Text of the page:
It seems we can all agree that stalled social mobility is a problem. Liberals are talking about it. Conservatives are talking about it. As Meghan Clark pointed out last week, Paul Ryan and Cory Booker were arguing about it in the Wall Street Journal. The question is what to do about it.

A new study from Havard shows social mobility persists for the following reasons:

1. Family Structure: ” A lot of research—including new research from the Brookings Institution—has shown us that kids are more likely to climb the income ladder when they are raised by two, married parents. But this is the first study to show that lower-income kids from both single- and married-parent families are more likely to succeed if they hail from a community with lots of two-parent families.”

2. Racial and Economic Segregation: “Children growing up in communities that are racially segregated, or cluster lots of poor kids together, do not have a great shot at the American Dream.”

3. School quality: “Poor kids are more likely to make it in America when they have access to schools that do a good job of educating them.”

4. Social Capital: “Communities across America that have high levels of religiosity, civic engagement, and voter involvement are more likely to lift the fortunes of their poorest members.”

5. Income inequality: “Income inequality within communities is correlated with lower levels of mobility. However, its predictive power . . . is comparatively weak.”

As Russ Douthat says, we can respond to this new study with the same old tired arguments. Conservatives can say we need to encourage marriage and family values, and liberals can say we need more spending on social programs. Or we could make some concessions.

Conservatives, Douthat argues, need to acknowledge the role of mass incarceration and the destruction of decent-paying blue collar jobs. Many low income women make rational choices not to marry men with prison records and dim employment prospects. People with more money and education follow more traditional marriage and divorce scripts at least in part because class advantages make it easier and more reasonable for them to do so. Our theologian colleagues, Alex Mikulich, Laurie Cassidy, and Margaret Pfeil, write powerfully about the huge impact of prison time in their book, The Scandal of White Complicity in US Hyper Incarceration. New scholar Keri Day unpacks the economic issues behind the difficulties facing poor black families in Unfinished Business: Black Women, the Black Church, and the Struggle to Thrive in America. Mobility is not simply a matter of having the right values. Acknowledging gross structural disparities is crucial for conservatives who want to be serious players in the new dialogue on poverty and mobility.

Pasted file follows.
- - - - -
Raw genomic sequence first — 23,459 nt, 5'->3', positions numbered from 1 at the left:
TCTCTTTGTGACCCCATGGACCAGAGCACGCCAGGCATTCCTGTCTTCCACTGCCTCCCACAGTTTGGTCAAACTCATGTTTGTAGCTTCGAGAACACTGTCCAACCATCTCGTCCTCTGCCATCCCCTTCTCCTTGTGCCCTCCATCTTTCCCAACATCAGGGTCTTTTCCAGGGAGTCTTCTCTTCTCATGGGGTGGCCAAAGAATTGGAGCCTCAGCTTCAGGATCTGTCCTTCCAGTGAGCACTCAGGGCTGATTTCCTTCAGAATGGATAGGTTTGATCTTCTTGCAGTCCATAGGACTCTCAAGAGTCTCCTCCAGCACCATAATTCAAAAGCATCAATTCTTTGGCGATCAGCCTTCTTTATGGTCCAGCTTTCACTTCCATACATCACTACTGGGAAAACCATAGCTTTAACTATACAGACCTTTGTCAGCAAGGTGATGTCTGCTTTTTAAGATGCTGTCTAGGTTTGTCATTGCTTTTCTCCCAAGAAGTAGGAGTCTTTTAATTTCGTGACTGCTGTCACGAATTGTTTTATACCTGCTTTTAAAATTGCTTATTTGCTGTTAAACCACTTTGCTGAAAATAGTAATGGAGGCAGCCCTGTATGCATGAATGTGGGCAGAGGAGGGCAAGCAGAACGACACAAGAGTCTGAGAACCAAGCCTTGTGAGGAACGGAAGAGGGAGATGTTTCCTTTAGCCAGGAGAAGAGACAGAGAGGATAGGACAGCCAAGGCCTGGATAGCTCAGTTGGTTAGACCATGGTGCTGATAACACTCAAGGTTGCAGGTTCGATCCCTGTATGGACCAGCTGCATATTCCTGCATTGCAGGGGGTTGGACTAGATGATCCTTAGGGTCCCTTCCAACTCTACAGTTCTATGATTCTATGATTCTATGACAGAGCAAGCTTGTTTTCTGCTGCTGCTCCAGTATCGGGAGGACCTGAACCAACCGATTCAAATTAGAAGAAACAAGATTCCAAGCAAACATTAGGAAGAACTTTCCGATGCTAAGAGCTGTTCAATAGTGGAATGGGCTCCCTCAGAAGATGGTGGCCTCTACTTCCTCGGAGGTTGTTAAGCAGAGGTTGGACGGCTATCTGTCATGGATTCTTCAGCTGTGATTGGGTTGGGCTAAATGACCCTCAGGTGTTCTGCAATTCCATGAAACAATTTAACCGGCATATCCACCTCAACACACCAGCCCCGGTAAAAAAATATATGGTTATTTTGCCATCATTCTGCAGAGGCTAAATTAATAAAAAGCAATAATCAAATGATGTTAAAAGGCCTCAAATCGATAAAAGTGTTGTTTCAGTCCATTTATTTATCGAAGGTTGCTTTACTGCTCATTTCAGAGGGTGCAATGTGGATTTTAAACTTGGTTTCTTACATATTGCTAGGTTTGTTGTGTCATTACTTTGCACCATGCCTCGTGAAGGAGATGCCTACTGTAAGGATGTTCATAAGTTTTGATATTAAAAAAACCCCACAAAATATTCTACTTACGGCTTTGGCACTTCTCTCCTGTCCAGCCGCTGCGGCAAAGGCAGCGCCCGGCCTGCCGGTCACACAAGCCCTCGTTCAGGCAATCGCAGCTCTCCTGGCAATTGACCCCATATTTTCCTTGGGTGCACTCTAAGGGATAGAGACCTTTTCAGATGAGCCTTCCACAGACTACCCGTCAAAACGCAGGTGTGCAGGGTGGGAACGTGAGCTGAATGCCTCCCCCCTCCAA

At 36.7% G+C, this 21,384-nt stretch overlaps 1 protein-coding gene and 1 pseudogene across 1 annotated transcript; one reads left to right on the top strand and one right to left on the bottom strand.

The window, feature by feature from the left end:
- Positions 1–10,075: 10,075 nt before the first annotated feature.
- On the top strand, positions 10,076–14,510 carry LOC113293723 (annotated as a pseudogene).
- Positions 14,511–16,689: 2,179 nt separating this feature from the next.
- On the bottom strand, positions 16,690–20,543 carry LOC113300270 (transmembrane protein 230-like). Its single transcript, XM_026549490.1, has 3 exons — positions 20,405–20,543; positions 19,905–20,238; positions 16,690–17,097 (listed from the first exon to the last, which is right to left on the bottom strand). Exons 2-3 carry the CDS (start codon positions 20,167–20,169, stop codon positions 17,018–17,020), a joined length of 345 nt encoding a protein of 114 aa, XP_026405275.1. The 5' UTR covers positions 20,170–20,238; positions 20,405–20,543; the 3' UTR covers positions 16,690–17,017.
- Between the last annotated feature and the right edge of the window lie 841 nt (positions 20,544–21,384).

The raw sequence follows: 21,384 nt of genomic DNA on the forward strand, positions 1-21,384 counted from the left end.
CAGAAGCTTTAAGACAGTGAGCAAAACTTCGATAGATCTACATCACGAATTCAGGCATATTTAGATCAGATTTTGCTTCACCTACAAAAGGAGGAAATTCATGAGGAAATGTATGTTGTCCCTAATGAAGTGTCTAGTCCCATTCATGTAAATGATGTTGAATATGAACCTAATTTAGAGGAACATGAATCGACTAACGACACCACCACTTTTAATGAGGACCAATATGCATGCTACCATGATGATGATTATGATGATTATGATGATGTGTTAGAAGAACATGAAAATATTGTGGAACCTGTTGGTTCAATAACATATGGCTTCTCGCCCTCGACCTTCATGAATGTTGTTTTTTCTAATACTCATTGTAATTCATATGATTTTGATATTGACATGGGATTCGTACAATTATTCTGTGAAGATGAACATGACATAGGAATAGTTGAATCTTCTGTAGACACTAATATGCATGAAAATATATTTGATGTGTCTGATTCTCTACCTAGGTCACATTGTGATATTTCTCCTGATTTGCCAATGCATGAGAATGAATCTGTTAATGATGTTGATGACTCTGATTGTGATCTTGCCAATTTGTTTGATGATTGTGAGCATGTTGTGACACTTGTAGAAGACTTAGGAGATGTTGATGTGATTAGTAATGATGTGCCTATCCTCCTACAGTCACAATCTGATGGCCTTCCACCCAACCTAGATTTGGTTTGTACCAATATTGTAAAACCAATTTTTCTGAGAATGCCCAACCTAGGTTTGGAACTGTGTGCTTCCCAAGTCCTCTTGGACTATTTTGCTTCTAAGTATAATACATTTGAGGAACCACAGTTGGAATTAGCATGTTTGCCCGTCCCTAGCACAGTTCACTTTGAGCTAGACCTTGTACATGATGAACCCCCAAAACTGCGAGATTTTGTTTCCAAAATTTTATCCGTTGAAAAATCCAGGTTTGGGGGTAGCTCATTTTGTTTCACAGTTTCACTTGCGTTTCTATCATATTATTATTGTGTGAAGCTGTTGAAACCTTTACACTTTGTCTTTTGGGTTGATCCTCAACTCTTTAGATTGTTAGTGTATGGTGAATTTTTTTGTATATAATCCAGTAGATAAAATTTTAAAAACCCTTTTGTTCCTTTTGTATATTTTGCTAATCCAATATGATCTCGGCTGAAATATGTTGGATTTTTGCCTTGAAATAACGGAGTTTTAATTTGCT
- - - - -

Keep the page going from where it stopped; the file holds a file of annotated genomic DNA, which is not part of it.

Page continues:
Douthat’s advice for liberals is less satisfying. He challenges his readers to acknowledge the roles of: 1. Pop culture, 2. No fault divorce laws, and, 3. Roe v. Wade. The claim is that Hollywood made promiscuity normal, no fault divorce laws made divorce easy, and Roe made continuing a pregnancy a women’s decision and thereby made children her responsibility. Liberals might be able to see the effects of these three changes. But it is difficult to see how we might build consensus to change laws in these areas. Douthat doesn’t even dare to propose limits on Hollywood, and he throws out only modest proposals on divorce and second trimester abortion which, besides being politically difficult to achieve, would leave the vast majority of divorces and abortions untouched.

A more substantial common ground conversation about poverty and social mobility might take its cue from Catholic Social Teaching, which has always advocated a mix of solutions to social problems involving family, community, and government. There are some things we might be able to agree on at the policy level. Changes in policies about incarceration seem to be on the table, as does support for the earned income tax credit, and perhaps a long overdue increase in the minimum wage.

Even more encouraging are innovative solutions in the family/community sphere that are going on below the level of government. Many readers followed the heartbreaking story of Dasani Coates and her family in the New York Times series on homelessness. The story was a narrative about policy failure and severe family dysfunction that money alone could not fix. Cites around the country are finding ways to help homeless families by intervening with a mix of increased aid and local programs that help adults “build problem solving skills, strengthen their networks, and take advantage of programs to manage things like addiction or mental health issues, mediate family conflicts, or improve their job prospects.”

If marriage promotion is difficult, little by little, we are figuring out how to help young unmarried parents stay connected, learn parenting skills, and improve their relationships. Marriage and Relationship Education is more difficult in low income communities, but some progress is being made in understanding problems and adapting programs. If we want to encourage sexual responsibility, instead of simply calling for it, we’ll have to work hard to understand why less educated women and men engage in more risky behaviors and work from below to encourage different kinds of choices and, hopefully, more stable family structures.

If we are going to talk across the binaries about social mobility, if we really want to see the poverty numbers move, we have to be willing to address the potential for social change from above and below.